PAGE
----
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Tuesday, Apr 23, 2024

If Middlebury Had a Metro System

Readers, I write to you today with urgency. Middlebury is in the midst of a transit crisis.

Middrides is nonfunctional. Public Safety is on the prowl to give out parking tickets. It takes a full 20 minutes to walk from the Bihall to the gym — and that’s if you’re speedwalking.

A subway system could solve these problems. Call it the M-etro. Imagine the convenience of being able to travel from Bihall to the gym in a matter of moments.

The basics of it work like this. There will be four main lines. The ADK line, stopping at Bihall, Ross, ADK circle, Gifford, Proctor and Stewart, with a limited service stop at the cemetery. This line would primarily be used by science students, as well as people who eat in Proctor.

Then you have the Atwater Express, shuttling guests from the Coffrin and the Atwaters to Battell, Warner, Davis, and eventually to the new museum which should be built. (For preliminary designs, see the architecture majors’ thesis work from January.) This line will probably get the most traffic, especially the Davis stop.

The Ethan Allen line is a big one for athletes, as it connects the other lines to a straight shot up the CFA, gym, football stadium, and golf course. Down the other way it also makes stops at admissions and Laurie Patton’s house before terminating at Mr. Ups.

One of the most useful lines will be the the College Street trolley. It runs the entire length of that road from Ridgeline to Twilight, making stops at Forest and Sunderland. Bar nighters will be pleased to see the trolley providing full service to Two Bros; crunchies will be excited to see a limited service stop at the organic farm.

The Murray line ties up loose ends by connecting the ADK and Ethan Allen together, adding stops at Munroe, McCullough, Axinn and the biomass plant. There’s also a shuttle line between Proctor and Davis for convenience.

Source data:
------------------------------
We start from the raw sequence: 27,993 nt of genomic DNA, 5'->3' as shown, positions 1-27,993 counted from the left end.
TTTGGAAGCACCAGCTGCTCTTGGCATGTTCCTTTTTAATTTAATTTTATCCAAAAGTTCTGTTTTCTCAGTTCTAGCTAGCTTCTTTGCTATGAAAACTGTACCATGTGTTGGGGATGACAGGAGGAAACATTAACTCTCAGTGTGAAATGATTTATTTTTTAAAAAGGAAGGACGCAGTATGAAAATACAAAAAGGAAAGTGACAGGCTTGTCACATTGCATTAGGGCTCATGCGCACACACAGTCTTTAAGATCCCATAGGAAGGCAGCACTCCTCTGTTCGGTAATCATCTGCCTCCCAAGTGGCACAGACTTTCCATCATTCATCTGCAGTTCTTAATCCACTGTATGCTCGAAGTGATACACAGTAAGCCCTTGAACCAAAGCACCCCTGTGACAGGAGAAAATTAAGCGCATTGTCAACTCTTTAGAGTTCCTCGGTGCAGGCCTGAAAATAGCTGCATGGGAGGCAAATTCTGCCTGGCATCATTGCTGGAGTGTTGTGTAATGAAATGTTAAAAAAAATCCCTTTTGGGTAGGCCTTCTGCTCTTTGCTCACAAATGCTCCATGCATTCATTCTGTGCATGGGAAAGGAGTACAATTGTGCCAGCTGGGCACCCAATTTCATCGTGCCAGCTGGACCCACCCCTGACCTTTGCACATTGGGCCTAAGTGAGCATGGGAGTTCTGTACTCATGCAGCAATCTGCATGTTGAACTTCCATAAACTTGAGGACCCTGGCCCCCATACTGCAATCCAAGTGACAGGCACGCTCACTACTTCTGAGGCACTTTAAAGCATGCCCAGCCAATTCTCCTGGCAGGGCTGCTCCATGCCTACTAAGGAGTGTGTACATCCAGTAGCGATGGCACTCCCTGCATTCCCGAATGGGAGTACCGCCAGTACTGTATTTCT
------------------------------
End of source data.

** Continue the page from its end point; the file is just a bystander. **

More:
In total, it’s about 2.5 miles of track, so at a going rate of $250 million per km, we should be around . . . $1 billion dollars. Perfect — our endowment is just over that amount, giving us a bit of change left over.

Obviously, the Vermont Underground is never going to happen. A boy can dream, can’t he? But without any serious commitment to thinking about built space, our vast campus will still be hostile to pedestrians, to the spontaneous encounters that make for a vibrant campus life.

A good guiding document is Middlebury’s master plan, drafted by a major architectural firm, Michael Dennis & Associates, and meant to last for 50 years. It’s a serious document, though you might not realize it from hearing the jokes about it in Old Chapel.

Broadly speaking, the plan proposes beautifying the campus by thinking about how buildings relate to each other. It also rails against sprawl, and suggests that most new buildings be placed in the core rather than the periphery. It’s an urbanist’s dream.

Of course, Middlebury’s most recent construction projects disregarded this advice — the Ridgeline development and the new temporary building. These projects expanded the campus footprint rather than articulating vast and out-of-scale open spaces like Battell Beach.

Good design should be a part of everything this school does. It’s up to all of us to hold the powers that be to account. To the architects and artists at Middlebury, say no to poor design. Say no when a building feels hostile or inaccessible. Say no to a logo that looks like Clip Art. Whenever possible, propose better designs and better spaces. And to the trustees, when it comes to major construction projects, say yes to the master plan.

And with that, I’m signing off. Thanks for reading. I hope to see the Ethan Allen subway line at a reunion in 50 years — or at least a few of the proposals in the master plan actually realized. Until then, let’s hope it’s onward and upward for the college on the hill.

Ethan Brady is the editor in chief.